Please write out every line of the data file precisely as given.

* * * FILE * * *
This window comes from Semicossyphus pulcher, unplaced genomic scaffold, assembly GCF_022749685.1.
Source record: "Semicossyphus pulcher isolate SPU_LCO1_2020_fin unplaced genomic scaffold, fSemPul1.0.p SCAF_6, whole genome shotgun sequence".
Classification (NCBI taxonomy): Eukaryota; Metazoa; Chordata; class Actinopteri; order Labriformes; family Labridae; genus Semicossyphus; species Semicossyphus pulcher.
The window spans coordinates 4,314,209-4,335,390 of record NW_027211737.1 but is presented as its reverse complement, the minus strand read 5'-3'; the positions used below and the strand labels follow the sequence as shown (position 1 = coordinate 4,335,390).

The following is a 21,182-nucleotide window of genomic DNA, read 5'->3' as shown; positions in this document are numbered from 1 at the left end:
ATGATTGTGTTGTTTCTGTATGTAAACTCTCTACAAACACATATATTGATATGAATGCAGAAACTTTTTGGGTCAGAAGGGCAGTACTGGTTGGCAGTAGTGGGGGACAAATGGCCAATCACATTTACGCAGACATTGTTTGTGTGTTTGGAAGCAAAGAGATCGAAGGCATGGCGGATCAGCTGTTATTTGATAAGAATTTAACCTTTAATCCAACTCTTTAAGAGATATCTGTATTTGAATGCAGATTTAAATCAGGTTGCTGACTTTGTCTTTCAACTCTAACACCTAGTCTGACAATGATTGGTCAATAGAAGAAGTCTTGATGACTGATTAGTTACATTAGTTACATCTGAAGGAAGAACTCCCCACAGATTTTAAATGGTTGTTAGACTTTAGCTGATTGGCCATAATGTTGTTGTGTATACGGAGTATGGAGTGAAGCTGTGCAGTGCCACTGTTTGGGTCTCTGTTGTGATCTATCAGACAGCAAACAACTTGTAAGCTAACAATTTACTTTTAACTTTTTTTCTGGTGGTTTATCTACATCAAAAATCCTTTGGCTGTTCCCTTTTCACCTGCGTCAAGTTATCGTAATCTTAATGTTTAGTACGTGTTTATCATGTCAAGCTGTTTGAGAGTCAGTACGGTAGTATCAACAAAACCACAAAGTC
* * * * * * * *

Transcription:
This window comes from Semicossyphus pulcher, unplaced genomic scaffold, assembly GCF_022749685.1.
Source record: "Semicossyphus pulcher isolate SPU_LCO1_2020_fin unplaced genomic scaffold, fSemPul1.0.p SCAF_6, whole genome shotgun sequence".
Classification (NCBI taxonomy): Eukaryota; Metazoa; Chordata; class Actinopteri; order Labriformes; family Labridae; genus Semicossyphus; species Semicossyphus pulcher.
The window spans coordinates 4,314,209-4,335,390 of record NW_027211737.1 but is presented as its reverse complement, the minus strand read 5'-3'; the positions used below and the strand labels follow the sequence as shown (position 1 = coordinate 4,335,390).

The following is a 21,182-nucleotide window of genomic DNA, read 5'->3' as shown; positions in this document are numbered from 1 at the left end:
ATGATTGTGTTGTTTCTGTATGTAAACTCTCTACAAACACATATATTGATATGAATGCAGAAACTTTTTGGGTCAGAAGGGCAGTACTGGTTGGCAGTAGTGGGGGACAAATGGCCAATCACATTTACGCAGACATTGTTTGTGTGTTTGGAAGCAAAGAGATCGAAGGCATGGCGGATCAGCTGTTATTTGATAAGAATTTAACCTTTAATCCAACTCTTTAAGAGATATCTGTATTTGAATGCAGATTTAAATCAGGTTGCTGACTTTGTCTTTCAACTCTAACACCTAGTCTGACAATGATTGGTCAATAGAAGAAGTCTTGATGACTGATTAGTTACATTAGTTACATCTGAAGGAAGAACTCCCCACAGATTTTAAATGGTTGTTAGACTTTAGCTGATTGGCCATAATGTTGTTGTGTATACGGAGTATGGAGTGAAGCTGTGCAGTGCCACTGTTTGGGTCTCTGTTGTGATCTATCAGACAGCAAACAACTTGTAAGCTAACAATTTACTTTTAACTTTTTTTCTGGTGGTTTATCTACATCAAAAATCCTTTGGCTGTTCCCTTTTCACCTGCGTCAAGTTATCGTAATCTTAATGTTTAGTACGTGTTTATCATGTCAAGCTGTTTGAGAGTCAGTACGGTAGTATCAACAAAACCACAAAGTC